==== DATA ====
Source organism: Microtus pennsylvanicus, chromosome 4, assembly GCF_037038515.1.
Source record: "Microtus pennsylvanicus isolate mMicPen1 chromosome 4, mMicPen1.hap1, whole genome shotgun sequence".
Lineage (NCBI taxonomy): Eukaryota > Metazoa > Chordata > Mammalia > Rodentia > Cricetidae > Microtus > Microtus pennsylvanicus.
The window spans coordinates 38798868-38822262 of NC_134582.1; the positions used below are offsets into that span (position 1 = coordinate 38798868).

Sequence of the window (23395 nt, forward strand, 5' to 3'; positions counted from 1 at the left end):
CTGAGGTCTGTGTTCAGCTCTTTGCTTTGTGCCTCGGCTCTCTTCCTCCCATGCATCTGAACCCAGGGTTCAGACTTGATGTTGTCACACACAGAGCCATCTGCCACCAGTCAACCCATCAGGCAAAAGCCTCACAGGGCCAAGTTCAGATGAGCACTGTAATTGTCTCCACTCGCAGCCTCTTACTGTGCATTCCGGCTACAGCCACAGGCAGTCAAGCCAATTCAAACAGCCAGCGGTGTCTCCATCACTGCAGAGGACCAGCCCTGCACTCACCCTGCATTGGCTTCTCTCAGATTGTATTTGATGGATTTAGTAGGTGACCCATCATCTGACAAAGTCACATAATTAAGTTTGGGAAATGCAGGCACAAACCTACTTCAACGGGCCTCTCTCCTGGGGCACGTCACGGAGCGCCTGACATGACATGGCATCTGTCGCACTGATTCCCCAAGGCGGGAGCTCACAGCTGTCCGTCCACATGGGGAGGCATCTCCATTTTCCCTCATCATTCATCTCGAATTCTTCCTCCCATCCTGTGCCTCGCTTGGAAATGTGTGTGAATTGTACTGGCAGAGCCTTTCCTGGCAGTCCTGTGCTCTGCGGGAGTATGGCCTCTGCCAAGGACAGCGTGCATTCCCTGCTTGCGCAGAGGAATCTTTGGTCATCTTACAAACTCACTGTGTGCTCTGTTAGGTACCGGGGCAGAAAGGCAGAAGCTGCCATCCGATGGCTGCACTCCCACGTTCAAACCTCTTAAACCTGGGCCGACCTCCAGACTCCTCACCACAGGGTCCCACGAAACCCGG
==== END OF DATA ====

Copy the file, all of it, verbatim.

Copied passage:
Source organism: Microtus pennsylvanicus, chromosome 4, assembly GCF_037038515.1.
Source record: "Microtus pennsylvanicus isolate mMicPen1 chromosome 4, mMicPen1.hap1, whole genome shotgun sequence".
Lineage (NCBI taxonomy): Eukaryota > Metazoa > Chordata > Mammalia > Rodentia > Cricetidae > Microtus > Microtus pennsylvanicus.
The window spans coordinates 38798868-38822262 of NC_134582.1; the positions used below are offsets into that span (position 1 = coordinate 38798868).

Sequence of the window (23395 nt, forward strand, 5' to 3'; positions counted from 1 at the left end):
CTGAGGTCTGTGTTCAGCTCTTTGCTTTGTGCCTCGGCTCTCTTCCTCCCATGCATCTGAACCCAGGGTTCAGACTTGATGTTGTCACACACAGAGCCATCTGCCACCAGTCAACCCATCAGGCAAAAGCCTCACAGGGCCAAGTTCAGATGAGCACTGTAATTGTCTCCACTCGCAGCCTCTTACTGTGCATTCCGGCTACAGCCACAGGCAGTCAAGCCAATTCAAACAGCCAGCGGTGTCTCCATCACTGCAGAGGACCAGCCCTGCACTCACCCTGCATTGGCTTCTCTCAGATTGTATTTGATGGATTTAGTAGGTGACCCATCATCTGACAAAGTCACATAATTAAGTTTGGGAAATGCAGGCACAAACCTACTTCAACGGGCCTCTCTCCTGGGGCACGTCACGGAGCGCCTGACATGACATGGCATCTGTCGCACTGATTCCCCAAGGCGGGAGCTCACAGCTGTCCGTCCACATGGGGAGGCATCTCCATTTTCCCTCATCATTCATCTCGAATTCTTCCTCCCATCCTGTGCCTCGCTTGGAAATGTGTGTGAATTGTACTGGCAGAGCCTTTCCTGGCAGTCCTGTGCTCTGCGGGAGTATGGCCTCTGCCAAGGACAGCGTGCATTCCCTGCTTGCGCAGAGGAATCTTTGGTCATCTTACAAACTCACTGTGTGCTCTGTTAGGTACCGGGGCAGAAAGGCAGAAGCTGCCATCCGATGGCTGCACTCCCACGTTCAAACCTCTTAAACCTGGGCCGACCTCCAGACTCCTCACCACAGGGTCCCACGAAACCCGG